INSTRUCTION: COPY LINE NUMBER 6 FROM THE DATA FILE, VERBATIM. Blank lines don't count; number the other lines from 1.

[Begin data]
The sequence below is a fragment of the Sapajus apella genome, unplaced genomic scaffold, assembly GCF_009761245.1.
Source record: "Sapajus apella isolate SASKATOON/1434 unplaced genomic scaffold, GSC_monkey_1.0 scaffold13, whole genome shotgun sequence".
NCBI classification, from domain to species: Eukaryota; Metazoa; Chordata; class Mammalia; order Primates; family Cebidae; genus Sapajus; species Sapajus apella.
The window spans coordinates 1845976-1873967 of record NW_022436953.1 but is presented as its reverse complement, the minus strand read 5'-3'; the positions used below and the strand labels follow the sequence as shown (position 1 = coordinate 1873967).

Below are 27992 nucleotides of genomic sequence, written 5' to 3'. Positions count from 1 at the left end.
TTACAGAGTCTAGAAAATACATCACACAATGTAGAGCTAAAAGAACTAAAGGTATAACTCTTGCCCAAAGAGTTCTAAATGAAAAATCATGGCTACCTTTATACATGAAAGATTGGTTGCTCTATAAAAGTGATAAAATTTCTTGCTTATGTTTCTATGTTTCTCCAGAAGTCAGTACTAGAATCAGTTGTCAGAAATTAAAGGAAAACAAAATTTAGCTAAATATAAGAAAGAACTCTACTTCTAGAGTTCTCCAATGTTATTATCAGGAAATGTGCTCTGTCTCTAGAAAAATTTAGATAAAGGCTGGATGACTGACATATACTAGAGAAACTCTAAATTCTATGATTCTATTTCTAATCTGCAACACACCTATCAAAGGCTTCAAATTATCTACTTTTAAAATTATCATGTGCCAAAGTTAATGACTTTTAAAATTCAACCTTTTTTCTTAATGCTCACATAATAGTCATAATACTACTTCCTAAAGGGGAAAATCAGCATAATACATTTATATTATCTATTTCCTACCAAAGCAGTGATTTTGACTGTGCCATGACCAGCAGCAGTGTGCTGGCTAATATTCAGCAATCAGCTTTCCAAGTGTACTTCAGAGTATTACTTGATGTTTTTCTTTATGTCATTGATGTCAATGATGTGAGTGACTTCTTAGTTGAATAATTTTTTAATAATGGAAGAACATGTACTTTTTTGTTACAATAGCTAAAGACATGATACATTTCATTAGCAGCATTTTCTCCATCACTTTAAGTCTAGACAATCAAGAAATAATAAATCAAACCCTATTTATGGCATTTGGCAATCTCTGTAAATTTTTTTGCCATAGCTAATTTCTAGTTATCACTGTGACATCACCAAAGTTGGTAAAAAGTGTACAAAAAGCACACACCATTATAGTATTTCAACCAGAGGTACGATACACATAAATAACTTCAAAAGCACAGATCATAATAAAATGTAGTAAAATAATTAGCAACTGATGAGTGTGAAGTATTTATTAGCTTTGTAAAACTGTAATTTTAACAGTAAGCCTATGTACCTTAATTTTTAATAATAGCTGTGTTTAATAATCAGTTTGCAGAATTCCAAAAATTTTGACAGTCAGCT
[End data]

TTACAGAGTCTAGAAAATACATCACACAATGTAGAGCTAAAAGAACTAAAGGTATAACTCTTGCCCAAAGAGTTCTAAATGAAAAATCATGGCTACCTTTATACATGAAAGATTGGTTGCTCTATAAAAGTGATAAAATTTCTTGCTTATGTTTCTATGTTTCTCCAGAAGTCAGTACTAGAATCAGTTGTCAGAAATTAAAGGAAAACAAAATTTAGCTAAATATAAGAAAGAACTCTACTTCTAGAGTTCTCCAATGTTATTATCAGGAAATGTGCTCTGTCTCTAGAAAAATTTAGATAAAGGCTGGATGACTGACATATACTAGAGAAACTCTAAATTCTATGATTCTATTTCTAATCTGCAACACACCTATCAAAGGCTTCAAATTATCTACTTTTAAAATTATCATGTGCCAAAGTTAATGACTTTTAAAATTCAACCTTTTTTCTTAATGCTCACATAATAGTCATAATACTACTTCCTAAAGGGGAAAATCAGCATAATACATTTATATTATCTATTTCCTACCAAAGCAGTGATTTTGACTGTGCCATGACCAGCAGCAGTGTGCTGGCTAATATTCAGCAATCAGCTTTCCAAGTGTACTTCAGAGTATTACTTGATGTTTTTCTTTATGTCATTGATGTCAATGATGTGAGTGACTTCTTAGTTGAATAATTTTTTAATAATGGAAGAACATGTACTTTTTTGTTACAATAGCTAAAGACATGATACATTTCATTAGCAGCATTTTCTCCATCACTTTAAGTCTAGACAATCAAGAAATAATAAATCAAACCCTATTTATGGCATTTGGCAATCTCTGTAAATTTTTTTGCCATAGCTAATTTCTAGTTATCACTGTGACATCACCAAAGTTGGTAAAAAGTGTACAAAAAGCACACACCATTATAGTATTTCAACCAGAGGTACGATACACATAAATAACTTCAAAAGCACAGATCATAATAAAATGTAGTAAAATAATTAGCAACTGATGAGTGTGAAGTATTTATTAGCTTTGTAAAACTGTAATTTTAACAGTAAGCCTATGTACCTTAATTTTTAATAATAGCTGTGTTTAATAATCAGTTTGCAGAATTCCAAAAATTTTGACAGTCAGCT